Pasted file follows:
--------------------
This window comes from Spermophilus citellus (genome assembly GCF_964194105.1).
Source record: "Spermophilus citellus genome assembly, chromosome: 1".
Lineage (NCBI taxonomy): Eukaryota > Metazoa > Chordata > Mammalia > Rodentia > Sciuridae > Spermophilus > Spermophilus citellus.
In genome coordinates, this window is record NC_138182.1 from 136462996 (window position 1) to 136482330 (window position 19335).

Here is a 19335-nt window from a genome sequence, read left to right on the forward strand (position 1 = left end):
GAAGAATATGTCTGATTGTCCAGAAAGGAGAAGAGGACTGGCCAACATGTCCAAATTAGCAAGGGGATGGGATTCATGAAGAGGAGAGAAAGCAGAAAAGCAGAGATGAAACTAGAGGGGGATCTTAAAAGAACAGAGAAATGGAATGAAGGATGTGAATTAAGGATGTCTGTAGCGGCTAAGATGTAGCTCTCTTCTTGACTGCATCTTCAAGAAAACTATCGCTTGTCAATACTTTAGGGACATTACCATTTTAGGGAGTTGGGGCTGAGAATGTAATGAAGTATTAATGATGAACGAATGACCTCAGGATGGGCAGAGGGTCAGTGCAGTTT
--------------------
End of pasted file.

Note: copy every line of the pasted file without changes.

This window comes from Spermophilus citellus (genome assembly GCF_964194105.1).
Source record: "Spermophilus citellus genome assembly, chromosome: 1".
Lineage (NCBI taxonomy): Eukaryota > Metazoa > Chordata > Mammalia > Rodentia > Sciuridae > Spermophilus > Spermophilus citellus.
In genome coordinates, this window is record NC_138182.1 from 136462996 (window position 1) to 136482330 (window position 19335).

Here is a 19335-nt window from a genome sequence, read left to right on the forward strand (position 1 = left end):
GAAGAATATGTCTGATTGTCCAGAAAGGAGAAGAGGACTGGCCAACATGTCCAAATTAGCAAGGGGATGGGATTCATGAAGAGGAGAGAAAGCAGAAAAGCAGAGATGAAACTAGAGGGGGATCTTAAAAGAACAGAGAAATGGAATGAAGGATGTGAATTAAGGATGTCTGTAGCGGCTAAGATGTAGCTCTCTTCTTGACTGCATCTTCAAGAAAACTATCGCTTGTCAATACTTTAGGGACATTACCATTTTAGGGAGTTGGGGCTGAGAATGTAATGAAGTATTAATGATGAACGAATGACCTCAGGATGGGCAGAGGGTCAGTGCAGTTT